Lake levels at New Johnsonville on Saturday were holding at 358.2ft. TVA is predicting the lake to remain stable this week, but as a reminder, the week after the 4th of July holiday is when TVA starts dropping the lake back towards winter pool, usually the lake only falls ½ - 1 ft per month until winter pool level is reached, usually in October. The flow rates on the lake are slight to nonexistent, with less than 18.000 cfs on average and only when power is being generated. Water temps continue to be high, with surface temps on Kentucky Lake averaging in the mid to high 80’s. Both the Duck and Buffalo Rivers are low, with low flow as well.
I haven’t had much time to get out and fish this past week, but have been seeing a few good catches around. Bass fishing continues to be tough, probably due to the hot temps and common pleasure boaters out on the water. Those that are looking for bass have been seeing a few smallmouth show up in their creels and a few largemouth are still being taken in shallow water early and late in the day, before the sun warms the water too much. With the lack of current, most of the offshore fishing hasn’t been all that productive. Catfish are being taken when current is present, mostly early in the morning using worms and liver presentations ‘bumped’ along the river channel. As the sun comes up, and current stops, it seems the fish turn off like a light switch.
The 4th of July holiday was this past Monday, hopefully everyone had a good time. As boating season continues, a few things many boaters might need to know; all motorized boats operated on public waters must have a valid registration, including boats with trolling motors, like a canoe with a trolling motor, although a canoe without a motor does not need to be registered. Sailboats and boats that are US Coastguard documented need to be registered. Often individuals who purchase large boats think they can document a boat and not have to register the boat in the state of principle use, thinking that they can avoid paying taxes on the boat. Other issues I’ve continued to see on our lakes is a running light problem. The law says that all boats must have appropriate lighting between sunset and sunrise; this is a Coast Guard regulating and is adopted by all states. Most boats will have to display a red/green light on the front of the boat, and an ‘all around’ 360 degree white light on the rear of the boat. These lights must be displayed at all times while operating the boat between sunset and sunrise. What I see often is bass boats heading in after sunset will turn on the front, red and green, light, and not put up the stern(white) light. Another issue is pontoon boats that the stern light(white), isn’t positioned correctly with the top down, as the ‘all around white light’ must be visible for 360 degrees, and with the top down, it only shines to the back of the boat. For more information on boating requirements, check out TWRA’s we-site; TNWildlife.org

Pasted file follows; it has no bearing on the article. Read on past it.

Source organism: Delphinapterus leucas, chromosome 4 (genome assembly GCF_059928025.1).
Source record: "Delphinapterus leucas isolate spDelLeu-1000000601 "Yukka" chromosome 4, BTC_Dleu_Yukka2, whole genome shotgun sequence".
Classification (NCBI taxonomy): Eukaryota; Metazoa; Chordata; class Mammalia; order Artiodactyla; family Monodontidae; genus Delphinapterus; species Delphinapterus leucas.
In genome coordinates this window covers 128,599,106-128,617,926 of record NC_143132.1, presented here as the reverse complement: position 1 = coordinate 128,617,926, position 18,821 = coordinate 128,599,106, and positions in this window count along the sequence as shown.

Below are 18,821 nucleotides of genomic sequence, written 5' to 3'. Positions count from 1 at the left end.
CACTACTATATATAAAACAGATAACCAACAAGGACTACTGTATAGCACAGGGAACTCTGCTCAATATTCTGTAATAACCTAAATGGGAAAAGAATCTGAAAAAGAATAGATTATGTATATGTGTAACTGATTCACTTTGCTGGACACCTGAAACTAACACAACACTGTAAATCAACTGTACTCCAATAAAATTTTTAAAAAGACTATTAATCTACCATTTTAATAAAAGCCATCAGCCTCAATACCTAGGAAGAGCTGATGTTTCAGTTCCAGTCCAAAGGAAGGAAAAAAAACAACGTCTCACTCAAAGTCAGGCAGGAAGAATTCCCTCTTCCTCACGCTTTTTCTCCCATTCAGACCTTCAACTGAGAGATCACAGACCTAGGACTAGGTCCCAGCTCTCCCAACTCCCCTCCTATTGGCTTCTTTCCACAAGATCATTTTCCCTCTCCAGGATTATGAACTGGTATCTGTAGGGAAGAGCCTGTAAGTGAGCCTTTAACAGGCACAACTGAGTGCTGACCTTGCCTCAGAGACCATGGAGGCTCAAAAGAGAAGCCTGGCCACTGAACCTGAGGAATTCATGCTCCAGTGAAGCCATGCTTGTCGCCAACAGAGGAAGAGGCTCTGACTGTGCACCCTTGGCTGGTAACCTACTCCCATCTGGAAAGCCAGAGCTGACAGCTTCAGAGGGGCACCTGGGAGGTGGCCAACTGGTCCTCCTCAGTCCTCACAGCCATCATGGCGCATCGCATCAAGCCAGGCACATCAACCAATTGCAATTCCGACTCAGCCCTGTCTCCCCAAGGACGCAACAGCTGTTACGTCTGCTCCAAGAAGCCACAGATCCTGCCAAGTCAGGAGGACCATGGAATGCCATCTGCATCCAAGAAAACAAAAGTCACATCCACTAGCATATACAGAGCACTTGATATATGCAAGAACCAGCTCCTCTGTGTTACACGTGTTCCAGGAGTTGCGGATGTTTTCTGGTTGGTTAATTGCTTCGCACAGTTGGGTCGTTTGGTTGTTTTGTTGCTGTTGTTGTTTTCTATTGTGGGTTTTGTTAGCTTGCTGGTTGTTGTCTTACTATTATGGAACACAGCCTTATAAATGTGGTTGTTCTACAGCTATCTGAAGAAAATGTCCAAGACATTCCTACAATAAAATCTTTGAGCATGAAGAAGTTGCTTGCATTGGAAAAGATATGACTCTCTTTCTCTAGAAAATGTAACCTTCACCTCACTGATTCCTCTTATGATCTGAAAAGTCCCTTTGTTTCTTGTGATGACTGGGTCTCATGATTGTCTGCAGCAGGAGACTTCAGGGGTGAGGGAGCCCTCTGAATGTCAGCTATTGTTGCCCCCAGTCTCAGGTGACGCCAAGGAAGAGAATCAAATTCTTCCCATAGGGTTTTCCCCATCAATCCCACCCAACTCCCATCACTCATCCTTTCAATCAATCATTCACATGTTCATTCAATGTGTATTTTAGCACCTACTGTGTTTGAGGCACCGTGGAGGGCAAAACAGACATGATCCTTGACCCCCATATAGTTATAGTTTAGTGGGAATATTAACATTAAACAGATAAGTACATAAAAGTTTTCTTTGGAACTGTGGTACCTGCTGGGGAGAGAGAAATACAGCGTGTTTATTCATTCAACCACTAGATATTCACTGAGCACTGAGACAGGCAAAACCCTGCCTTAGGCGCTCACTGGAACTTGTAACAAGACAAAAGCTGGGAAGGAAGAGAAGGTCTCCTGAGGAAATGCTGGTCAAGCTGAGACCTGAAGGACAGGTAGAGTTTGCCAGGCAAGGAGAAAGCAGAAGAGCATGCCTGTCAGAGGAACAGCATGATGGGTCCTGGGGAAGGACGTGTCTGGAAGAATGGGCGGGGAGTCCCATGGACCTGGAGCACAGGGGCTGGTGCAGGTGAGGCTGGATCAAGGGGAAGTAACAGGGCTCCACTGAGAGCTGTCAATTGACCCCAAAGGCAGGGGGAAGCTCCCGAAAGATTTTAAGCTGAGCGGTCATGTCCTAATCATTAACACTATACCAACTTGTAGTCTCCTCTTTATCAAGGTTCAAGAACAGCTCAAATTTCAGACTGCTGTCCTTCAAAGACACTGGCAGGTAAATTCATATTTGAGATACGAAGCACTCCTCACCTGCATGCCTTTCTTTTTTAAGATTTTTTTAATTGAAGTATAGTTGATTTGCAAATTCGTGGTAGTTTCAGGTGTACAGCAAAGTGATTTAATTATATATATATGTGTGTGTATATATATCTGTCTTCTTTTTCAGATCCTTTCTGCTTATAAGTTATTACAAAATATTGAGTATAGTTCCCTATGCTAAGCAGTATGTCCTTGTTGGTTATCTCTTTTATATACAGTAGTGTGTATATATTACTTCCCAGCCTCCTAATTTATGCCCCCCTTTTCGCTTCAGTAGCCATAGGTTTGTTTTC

It’s that time of year again! WMA duck blind drawing application period is open through July 20th. Back in 2021, during the Covid 19 pandemic, TWRA did away with the long standing traditional waterfowl blind drawing at various locations across the state. Now waterfowl hunters wanting to apply for blinds on area WMA’s, must apply on-line at TWRA’s website; TNWildlife.org. Hunters can visit the website and look under ‘Hunting’ or ‘News’ and follow the links in the description. The application process will inform you as to what licenses and permits are required before applying. If you would like to know how and where crops are planted and how they are doing, persons may visit Public Land Duck Hunting(tn.gov